Tuesday, 16 June 2009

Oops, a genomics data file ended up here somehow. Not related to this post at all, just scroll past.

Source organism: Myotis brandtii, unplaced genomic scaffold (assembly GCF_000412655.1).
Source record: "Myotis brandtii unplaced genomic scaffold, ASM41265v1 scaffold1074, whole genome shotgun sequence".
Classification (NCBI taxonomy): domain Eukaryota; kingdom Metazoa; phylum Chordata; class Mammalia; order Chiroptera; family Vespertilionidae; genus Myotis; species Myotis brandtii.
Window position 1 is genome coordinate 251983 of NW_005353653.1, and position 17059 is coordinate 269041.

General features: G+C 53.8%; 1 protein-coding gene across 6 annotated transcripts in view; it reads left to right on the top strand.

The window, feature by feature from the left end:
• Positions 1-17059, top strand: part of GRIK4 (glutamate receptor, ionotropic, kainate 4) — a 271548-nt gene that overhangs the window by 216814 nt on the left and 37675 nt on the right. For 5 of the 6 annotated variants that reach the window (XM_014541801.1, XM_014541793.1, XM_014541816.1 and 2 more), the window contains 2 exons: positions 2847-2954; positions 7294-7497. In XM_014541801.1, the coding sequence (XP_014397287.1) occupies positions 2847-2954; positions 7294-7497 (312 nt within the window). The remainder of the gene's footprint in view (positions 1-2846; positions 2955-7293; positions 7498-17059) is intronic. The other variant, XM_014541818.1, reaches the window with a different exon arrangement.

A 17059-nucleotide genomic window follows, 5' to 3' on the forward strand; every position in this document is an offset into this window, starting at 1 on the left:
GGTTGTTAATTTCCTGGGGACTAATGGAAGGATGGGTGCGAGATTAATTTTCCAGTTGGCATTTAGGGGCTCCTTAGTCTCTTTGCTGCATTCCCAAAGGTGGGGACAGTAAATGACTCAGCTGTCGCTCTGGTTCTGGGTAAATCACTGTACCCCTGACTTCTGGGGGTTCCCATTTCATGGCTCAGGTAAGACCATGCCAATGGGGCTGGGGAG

Faced with the prospect of Berlusconi becoming president of all he purveys, I suppose I ought to be feeling more generous towards the idea of a non-elected royal family. They aren't all bad, after all, unless useless is necessarily a component of bad, and the Windsors, as my mother always reminds me, work very hard (although the index against which their workload is measured isn't that clear - work hard compared to what? A junior doctor? A rickshaw driver? A crack whore?). Even the House of Lords is beginning to look like a valuable corrective to an elected house of mediocrities with their fingers in the till. But Prince Charles's latest foray into throwing his weight around has really got my goat. He's used his royal connections to pull the plug on a new development designed by Richard Rodgers for an area opposite the home of the Chelsea pensioners in London. The area's owned by the Qatar royal family, which has bowed to pressure from Charlie, presumably under the impression that his opinion has some weight beyond the tea rooms of middle England, the ones that serve Duchy Original muffins. As long as he's selling biscuits, the man's just about bearable, and the shortbread really is rather good. But his views on organic farming are widely regarded as crackpot Little Englandism in a world in which the majority of people now live in cities, etc. His woolly ecumenicalism is irritating tosh, but that's matter for another post. And he's bad at architecture as well. Prince Charles' notion of what constitutes an attractive building is, bluntly, philistine. He's had it in for Richard Rogers since the National Gallery fiasco, where he muscled in to stop London acquiring an interesting new building and had it replaced by something that looks like the warehouse bit of a provincial Sainsbury's. Now he's used his royal clout to block a development that would have provided work for over 10,000 people and over two hundred affordable homes in an area of London that doesn't exactly sing affordability. You can see what Rodgers has to say about this here. The point, as Rodgers says, is not whether his plans are good or not. The point is that procedures already exist for blocking a building that shouldn't be built, and that these weren't followed. What happened was that a non-elected architectural luddite muscled in and made a couple of phone calls to a non-elected dictator who owns a large slab of central London. This shouldn't happen. I hope that Rodgers can get his show back on the road, though it's unlikely. In the meantime, Prince Charles should get back to doing what he - or his employees are - good at: baking a genteelly mean organic cracker.